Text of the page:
JAMESTOWN, Pa. – When Al and Betty Wester head out to the barn each day for chores or milking, it’s not unusual for them to have an audience.
They do their work under the attentive eyes of students, teachers, moms, dads, city folk, rural dwellers and any other type of curious onlooker who takes time to stop. The visitors are there to watch, to understand, to learn where their milk comes from.
And the Westers are there to teach them.
On a mission. Al and Betty milk 107 head at their Jamestown, Pa., dairy, Wester Jersey Farm.
Besides typical goals like low somatic cell counts and high milk production, the Westers also want to educate.
They want people to understand how a dairy operates and how dairy animals live. They want people to have a firsthand farm experience and gain confidence in America’s food supply.
So, the Westers do what comes naturally – they invite them in.
“We think that people really need to tour a farm to understand what really goes on,” Al said.
The couple gives tours of their farm, explaining the process as they walk through the milking parlor and barns. They answer questions about the milkers, the tank, the cows.
And when it’s over, they simply want their guests to understand that farming is an honest, down-to-earth job.
“We want them to have a positive impression of farms when they leave here,” Al said.
Agritourism. The farm also includes a small bed and breakfast – Wester Farm B&B Cottages and Tours – with two cottages already up and two more in the planning stage. If bed and breakfast visitors want, they have the opportunity to take a tour, ask questions and gain knowledge they might not be able to get otherwise.
The Westers also use an old silo to give their farm a unique touch. Al is installing steps inside the empty silo so visitors can walk to the top for a bird’s-eye view of the land.
With so many guests, biosecurity is a top priority for the Westers. The tours are always guided and everyone who visits has to put on a pair of disposable, plastic boots before walking through the barns. Although Al and Betty have an open-door policy, they said it’s important to remember the farm is still a working dairy.
The farm. Al, a carpenter and retired teacher, designed the farm’s double-five herringbone milking parlor. Made to conserve time, energy and water, the parlor was constructed so one person can do the milking, and cleaning up afterward takes only about 10 minutes.
The animals are bedded in sand with 2 inches of Styrofoam underneath. Barn aisles are covered with sawdust twice a day to prevent cows from slipping and to help keep their feet dry.
Al takes the veterinarian’s role at the farm, while Betty manages the livestock. The herd totals about 210 animals, including some homegrown bulls used for clean up.
Early in their dairy career, the Westers found that expanding the herd externally could have bad consequences, like bringing diseases into a healthy herd. Now, most of their expansion comes from within.
Production. In 2006, the Westers’ herd averaged 18,000 pounds of milk and the most recent test showed three cows milked more than 100 pounds a day and 32 milked more than 70.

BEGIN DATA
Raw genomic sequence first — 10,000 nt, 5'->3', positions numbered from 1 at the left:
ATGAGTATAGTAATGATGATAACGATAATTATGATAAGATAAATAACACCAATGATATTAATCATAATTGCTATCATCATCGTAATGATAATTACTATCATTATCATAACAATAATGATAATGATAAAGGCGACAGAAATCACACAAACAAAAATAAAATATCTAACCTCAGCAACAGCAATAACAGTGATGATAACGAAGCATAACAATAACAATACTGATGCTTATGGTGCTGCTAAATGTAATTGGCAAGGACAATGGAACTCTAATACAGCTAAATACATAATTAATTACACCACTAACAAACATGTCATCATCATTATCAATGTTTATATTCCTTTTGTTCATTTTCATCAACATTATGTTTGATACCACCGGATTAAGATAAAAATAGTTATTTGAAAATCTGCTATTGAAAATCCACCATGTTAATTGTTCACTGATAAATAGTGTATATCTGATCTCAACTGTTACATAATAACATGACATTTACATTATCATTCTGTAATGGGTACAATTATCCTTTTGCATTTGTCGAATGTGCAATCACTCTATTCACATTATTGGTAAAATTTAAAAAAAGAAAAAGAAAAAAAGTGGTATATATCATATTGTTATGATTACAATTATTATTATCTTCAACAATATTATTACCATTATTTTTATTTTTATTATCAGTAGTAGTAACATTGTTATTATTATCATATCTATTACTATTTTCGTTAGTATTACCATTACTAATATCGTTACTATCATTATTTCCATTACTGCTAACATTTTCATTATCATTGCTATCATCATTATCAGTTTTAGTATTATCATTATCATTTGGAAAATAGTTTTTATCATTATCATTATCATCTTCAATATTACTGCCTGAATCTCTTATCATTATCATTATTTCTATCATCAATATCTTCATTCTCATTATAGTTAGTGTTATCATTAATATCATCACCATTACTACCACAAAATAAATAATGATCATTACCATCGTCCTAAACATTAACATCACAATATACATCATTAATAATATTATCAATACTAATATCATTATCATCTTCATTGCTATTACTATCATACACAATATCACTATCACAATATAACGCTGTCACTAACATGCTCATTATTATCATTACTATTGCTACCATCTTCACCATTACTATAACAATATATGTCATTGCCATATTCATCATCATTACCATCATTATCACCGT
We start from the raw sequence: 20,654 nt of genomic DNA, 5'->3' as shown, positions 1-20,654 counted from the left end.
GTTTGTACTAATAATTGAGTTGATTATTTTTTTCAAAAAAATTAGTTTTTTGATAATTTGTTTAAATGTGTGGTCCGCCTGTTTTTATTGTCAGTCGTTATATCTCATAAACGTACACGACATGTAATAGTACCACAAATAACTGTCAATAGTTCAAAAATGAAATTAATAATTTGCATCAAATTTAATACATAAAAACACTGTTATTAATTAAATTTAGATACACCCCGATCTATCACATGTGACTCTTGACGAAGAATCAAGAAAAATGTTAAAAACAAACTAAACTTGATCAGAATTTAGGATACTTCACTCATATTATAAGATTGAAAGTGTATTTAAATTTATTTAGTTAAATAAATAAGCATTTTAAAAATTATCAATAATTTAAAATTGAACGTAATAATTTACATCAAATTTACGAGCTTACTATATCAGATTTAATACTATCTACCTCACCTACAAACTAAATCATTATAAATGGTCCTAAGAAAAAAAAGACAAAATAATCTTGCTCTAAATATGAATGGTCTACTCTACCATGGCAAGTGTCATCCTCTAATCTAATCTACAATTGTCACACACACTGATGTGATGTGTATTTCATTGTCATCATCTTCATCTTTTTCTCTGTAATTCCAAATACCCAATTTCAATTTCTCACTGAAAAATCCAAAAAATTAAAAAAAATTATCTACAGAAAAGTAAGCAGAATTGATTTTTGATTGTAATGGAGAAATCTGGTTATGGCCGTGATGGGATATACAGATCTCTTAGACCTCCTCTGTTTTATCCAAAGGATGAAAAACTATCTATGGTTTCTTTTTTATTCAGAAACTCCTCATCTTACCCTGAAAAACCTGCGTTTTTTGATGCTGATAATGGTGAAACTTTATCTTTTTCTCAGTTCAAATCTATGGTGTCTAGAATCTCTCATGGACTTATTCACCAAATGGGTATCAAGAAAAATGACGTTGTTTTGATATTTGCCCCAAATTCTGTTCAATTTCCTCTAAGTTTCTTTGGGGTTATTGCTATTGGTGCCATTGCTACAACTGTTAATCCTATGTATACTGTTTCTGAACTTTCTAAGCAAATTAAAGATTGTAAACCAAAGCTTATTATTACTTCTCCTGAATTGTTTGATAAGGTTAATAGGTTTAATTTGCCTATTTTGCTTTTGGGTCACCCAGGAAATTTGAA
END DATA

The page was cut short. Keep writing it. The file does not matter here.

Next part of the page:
The Westers have been successful dairymen for several years, earning the distinction of Pennsylvania’s top herd in 1999. Today, about 10 percent of their cows are scored Excellent, according to Al.
Although the dairy is a business, it’s also personal to the Westers. The couple has little use for the animals’ identification numbers, preferring instead to call them by name. Every cow, calf and heifer has a yellow ear tag letting visitors know if she goes by Gwendolyn, Gardenia, Becky or one of the other hundreds of names the Westers have chosen.
Dumplins. When the couple bought their first Jersey in 1975, a career in the dairy industry wasn’t the first thing on their minds.
“We were just going to have a family cow,” Betty said.
The cow, Dumplins, lived in the Westers’ garage until Al built an 18-by-16 foot barn to house her.
Five years later, it looked like the Westers’ dairy days were all but over when they sold Dumplins and her calf before going to California on a six-week vacation.
But when they got home, they realized something was missing and quickly decided they wanted their cow back.
Not only did they buy Dumplins again, they also purchased five grade Jersey calves.
“Our herd came from essentially those five calves,” Al said.
The Westers decided to raise Jerseys because they are small, economical to keep and give rich milk. And those are the very same reasons they continue to raise Jerseys today, Al said.
Education. In the beginning, the Westers had little knowledge about dairy production, so they learned as they went.
They asked questions and tried to imitate successful operations. Even though they’re usually the ones answering questions now, they haven’t stopped looking to other dairymen for advice.
“We still can’t get out of that habit of saying, ‘how do you do that?'” Betty said.
But whether they’re asking or answering, it’s the learning that important to the Westers. It doesn’t matter if you’re learning to farm or learning how milk gets to the dairy case, it’s the understanding that brings farmers and consumers together.
(Reporter Janelle Skrinjar welcomes feedback by phone at 800-837-3419, ext. 22, or by e-mail at firstname.lastname@example.org.)
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